This may not be right so if anyone knows anything wrong with my maths, let me know

Whether your math is right or wrong doesn’t really matter.

What matters is what @tommor said above:


And you don’t need to make that much in a day. If you made $3 every week, you would still end up with $1 million by the end of the year

That guy is a degenerate gambler who gets lucky every so often, so far, so good.

Perhaps good advice on that subject but never for trading advice.

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Ya 1:1 RR is for fools.


There are many here who won’t realise you mean it ironically or sarcastically but will think you mean it literally
(because they’ve always been wrongly told in forums that they should aim for 1:2 or even 1:3 R, and they’ve actually believed and swallowed that “advice” because it gets reinforced all the time)!!


But why tho?

Maybe this is more useful as a guide that tells you how much capital you need to have before you double your lot size

I have come again

In my previous posts, I showed a lot size that increased exponentially every cycle. But now I wonder what would happen if the lot size was determined in a different way.

Instead of calculating the lot size by checking the number of cycles that have passed and raising 2 to that number, I will instead find 5% of the amount at the end of a cycle, divide that number by the margin, round that number down, and lastly, divide it by 100.

So if the amount is $63, the lot size I would use would be:


As you can see, I have embraced all the inconsistencies of the theory because, as you can see, neither of these graphs behave similarly.
The line that represents the weeks elapsed is kinda wavy because the number of weeks elapsed almost follows a linear pattern


Whereas the line that represents the lot sizes over the 30 weeks has a curve similar to that of an exponential function.
The same is also true for the amount.


If I manage to have a win rate of 100% and all trading conditions are perfect. I would end up with $19 million at the end of the first year.


But since that isn’t possible in the real world, let’s say I was making half of what I was required to make per day. At the end of the year, I would still end up with $36,015 which isn’t to bad if you consider the fact that a 5-figure final amount was produced from a 1-figure capital.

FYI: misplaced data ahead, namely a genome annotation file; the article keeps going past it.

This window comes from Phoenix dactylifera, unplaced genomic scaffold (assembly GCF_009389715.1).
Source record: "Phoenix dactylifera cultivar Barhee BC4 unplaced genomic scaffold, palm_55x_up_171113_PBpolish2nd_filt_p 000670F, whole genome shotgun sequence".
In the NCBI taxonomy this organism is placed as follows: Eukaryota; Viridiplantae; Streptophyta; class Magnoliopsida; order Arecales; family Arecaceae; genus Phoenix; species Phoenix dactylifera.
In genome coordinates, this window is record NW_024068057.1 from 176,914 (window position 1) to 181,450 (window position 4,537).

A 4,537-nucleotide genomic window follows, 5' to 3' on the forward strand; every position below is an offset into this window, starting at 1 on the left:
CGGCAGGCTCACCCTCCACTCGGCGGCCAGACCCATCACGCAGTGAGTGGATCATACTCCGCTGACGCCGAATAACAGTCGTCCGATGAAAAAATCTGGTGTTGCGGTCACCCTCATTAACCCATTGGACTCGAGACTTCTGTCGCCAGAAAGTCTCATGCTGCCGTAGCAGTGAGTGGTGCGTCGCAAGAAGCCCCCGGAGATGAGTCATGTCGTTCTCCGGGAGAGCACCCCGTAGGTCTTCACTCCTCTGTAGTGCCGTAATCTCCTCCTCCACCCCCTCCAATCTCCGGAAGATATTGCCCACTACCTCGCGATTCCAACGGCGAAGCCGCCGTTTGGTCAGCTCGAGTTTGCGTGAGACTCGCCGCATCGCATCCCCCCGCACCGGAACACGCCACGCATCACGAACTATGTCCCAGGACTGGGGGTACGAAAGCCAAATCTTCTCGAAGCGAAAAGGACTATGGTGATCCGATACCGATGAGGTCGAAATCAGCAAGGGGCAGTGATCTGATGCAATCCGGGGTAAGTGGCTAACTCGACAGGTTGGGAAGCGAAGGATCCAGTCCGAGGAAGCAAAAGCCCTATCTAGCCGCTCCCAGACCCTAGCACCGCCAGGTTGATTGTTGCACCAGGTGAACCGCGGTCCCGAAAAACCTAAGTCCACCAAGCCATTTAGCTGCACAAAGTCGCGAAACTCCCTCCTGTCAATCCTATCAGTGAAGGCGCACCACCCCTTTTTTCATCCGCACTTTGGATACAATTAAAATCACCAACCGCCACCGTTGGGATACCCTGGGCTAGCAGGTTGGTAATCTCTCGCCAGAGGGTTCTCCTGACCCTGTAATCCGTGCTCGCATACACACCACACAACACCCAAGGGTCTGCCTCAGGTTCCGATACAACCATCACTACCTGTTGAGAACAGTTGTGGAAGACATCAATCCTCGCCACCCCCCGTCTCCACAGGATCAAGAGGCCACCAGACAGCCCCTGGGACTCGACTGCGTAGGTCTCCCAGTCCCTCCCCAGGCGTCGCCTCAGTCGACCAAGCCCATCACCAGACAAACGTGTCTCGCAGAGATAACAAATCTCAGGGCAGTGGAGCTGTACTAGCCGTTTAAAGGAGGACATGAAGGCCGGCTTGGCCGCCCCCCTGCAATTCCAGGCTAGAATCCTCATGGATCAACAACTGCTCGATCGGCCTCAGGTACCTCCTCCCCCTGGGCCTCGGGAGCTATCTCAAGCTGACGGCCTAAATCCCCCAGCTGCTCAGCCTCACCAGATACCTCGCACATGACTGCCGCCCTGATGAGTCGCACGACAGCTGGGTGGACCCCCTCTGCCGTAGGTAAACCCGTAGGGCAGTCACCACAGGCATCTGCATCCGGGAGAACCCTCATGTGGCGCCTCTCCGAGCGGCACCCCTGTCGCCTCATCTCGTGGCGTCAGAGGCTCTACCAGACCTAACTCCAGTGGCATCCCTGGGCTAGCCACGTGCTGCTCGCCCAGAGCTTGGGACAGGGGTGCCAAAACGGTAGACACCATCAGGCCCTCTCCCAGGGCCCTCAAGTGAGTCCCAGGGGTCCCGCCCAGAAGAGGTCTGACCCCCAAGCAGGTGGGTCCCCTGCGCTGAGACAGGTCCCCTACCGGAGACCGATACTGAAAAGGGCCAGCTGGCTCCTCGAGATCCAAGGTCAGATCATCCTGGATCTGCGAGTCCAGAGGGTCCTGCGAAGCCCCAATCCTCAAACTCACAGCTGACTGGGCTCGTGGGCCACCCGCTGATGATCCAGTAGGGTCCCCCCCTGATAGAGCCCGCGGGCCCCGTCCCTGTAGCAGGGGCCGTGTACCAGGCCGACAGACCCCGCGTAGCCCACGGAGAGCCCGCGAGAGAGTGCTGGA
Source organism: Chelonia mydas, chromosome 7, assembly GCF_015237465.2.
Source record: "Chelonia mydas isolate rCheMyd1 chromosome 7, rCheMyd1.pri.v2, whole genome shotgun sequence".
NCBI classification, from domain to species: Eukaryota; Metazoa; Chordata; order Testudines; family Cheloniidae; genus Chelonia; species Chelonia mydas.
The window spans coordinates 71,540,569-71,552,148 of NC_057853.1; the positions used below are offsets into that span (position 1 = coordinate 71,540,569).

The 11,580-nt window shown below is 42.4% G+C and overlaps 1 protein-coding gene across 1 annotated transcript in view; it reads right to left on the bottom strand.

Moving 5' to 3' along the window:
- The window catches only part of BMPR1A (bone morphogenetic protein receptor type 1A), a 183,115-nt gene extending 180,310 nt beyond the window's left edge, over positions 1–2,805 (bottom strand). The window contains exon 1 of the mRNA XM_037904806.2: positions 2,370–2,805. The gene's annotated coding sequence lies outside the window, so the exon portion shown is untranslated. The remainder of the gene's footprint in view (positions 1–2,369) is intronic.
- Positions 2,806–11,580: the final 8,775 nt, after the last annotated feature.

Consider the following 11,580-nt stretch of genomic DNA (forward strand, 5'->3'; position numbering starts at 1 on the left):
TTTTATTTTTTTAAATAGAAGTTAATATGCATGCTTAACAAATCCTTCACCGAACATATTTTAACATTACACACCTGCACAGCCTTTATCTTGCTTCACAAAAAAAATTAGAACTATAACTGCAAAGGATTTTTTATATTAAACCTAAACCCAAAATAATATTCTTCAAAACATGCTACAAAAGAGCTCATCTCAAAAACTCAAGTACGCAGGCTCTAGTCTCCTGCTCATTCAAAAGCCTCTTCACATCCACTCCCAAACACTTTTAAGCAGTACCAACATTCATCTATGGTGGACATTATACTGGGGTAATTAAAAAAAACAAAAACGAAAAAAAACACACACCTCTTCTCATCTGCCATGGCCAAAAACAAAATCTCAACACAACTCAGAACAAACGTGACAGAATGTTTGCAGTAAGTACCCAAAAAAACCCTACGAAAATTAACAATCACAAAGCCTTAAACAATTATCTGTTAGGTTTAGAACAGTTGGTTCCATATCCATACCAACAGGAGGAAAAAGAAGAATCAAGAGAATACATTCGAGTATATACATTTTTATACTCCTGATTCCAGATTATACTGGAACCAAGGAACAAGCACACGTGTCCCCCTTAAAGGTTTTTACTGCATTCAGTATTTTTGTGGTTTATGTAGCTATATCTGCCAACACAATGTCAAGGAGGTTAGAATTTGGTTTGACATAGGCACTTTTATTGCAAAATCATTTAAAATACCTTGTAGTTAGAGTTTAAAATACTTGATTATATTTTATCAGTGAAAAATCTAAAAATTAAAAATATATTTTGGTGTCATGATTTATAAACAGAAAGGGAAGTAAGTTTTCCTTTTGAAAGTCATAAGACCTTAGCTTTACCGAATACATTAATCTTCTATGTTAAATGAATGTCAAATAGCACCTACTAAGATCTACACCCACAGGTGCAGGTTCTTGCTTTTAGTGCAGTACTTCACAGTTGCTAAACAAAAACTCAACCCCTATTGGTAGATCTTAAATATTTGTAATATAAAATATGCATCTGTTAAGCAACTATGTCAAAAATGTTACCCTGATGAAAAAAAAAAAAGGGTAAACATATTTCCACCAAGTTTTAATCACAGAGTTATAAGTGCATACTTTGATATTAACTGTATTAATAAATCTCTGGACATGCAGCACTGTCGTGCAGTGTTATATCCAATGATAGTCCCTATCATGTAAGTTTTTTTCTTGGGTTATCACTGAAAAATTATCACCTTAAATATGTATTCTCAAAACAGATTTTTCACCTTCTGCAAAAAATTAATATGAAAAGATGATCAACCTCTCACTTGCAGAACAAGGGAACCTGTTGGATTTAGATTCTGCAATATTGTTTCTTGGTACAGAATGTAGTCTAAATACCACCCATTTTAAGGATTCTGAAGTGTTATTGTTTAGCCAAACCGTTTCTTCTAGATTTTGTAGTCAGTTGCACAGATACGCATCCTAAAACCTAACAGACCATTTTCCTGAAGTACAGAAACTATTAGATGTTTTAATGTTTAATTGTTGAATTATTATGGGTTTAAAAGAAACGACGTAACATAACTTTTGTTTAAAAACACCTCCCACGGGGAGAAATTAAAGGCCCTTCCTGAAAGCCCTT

Most likely, I will only end up using this spreadsheet to know what lot size I should be using when a certain amount is in my account for Optimal Account Doubling Efficiency but it let’s us know what kind of profit trading is capable of producing.

***Till Next Time… :upside_down_face: ***

I have new findings, if I round the lot size to the nearest number (if I get 10.2, I round it down to 10 and if I get 11.8, I round it up to 12), the gains increase by a fair amount.
Instead of having $19 million, I end up with $26 million by the end of the year.


And if I was making half of the daily quota, I would end up with $66,723 which is an $30,708 from the $36,015 of last time.


I hope someday, somebody would be able to test this theory and see if it would actually work in the real trading world but for now, it remains only a theory.


Imagine if a broker used this as advertising material.

I ran a backtest while also applying the “Account Doubling” concept and within 10 days, $700 turned into $7000

Over the course of the next 9 days, the $7000 turned into $1744.70


This is a chart of the 10 biggest winning trades when the lot size is fixed (blue) and when the lot size changes (orange).
The difference between the biggest wins on on the fixed and dynamic balances is $2016.80
and the difference between the biggest losses is $2,151.18.


From this picture, you can see the account balance with a static lot size (orange) and a dynamic lot size and as you can see, the account balance definitely does backflips more frequently with a greater magnitude so if you want to try this out with real money, probably enter the trade then stay 2 metres away from any device that lets you see your P&L because it may induce a heart attack :upside_down_face: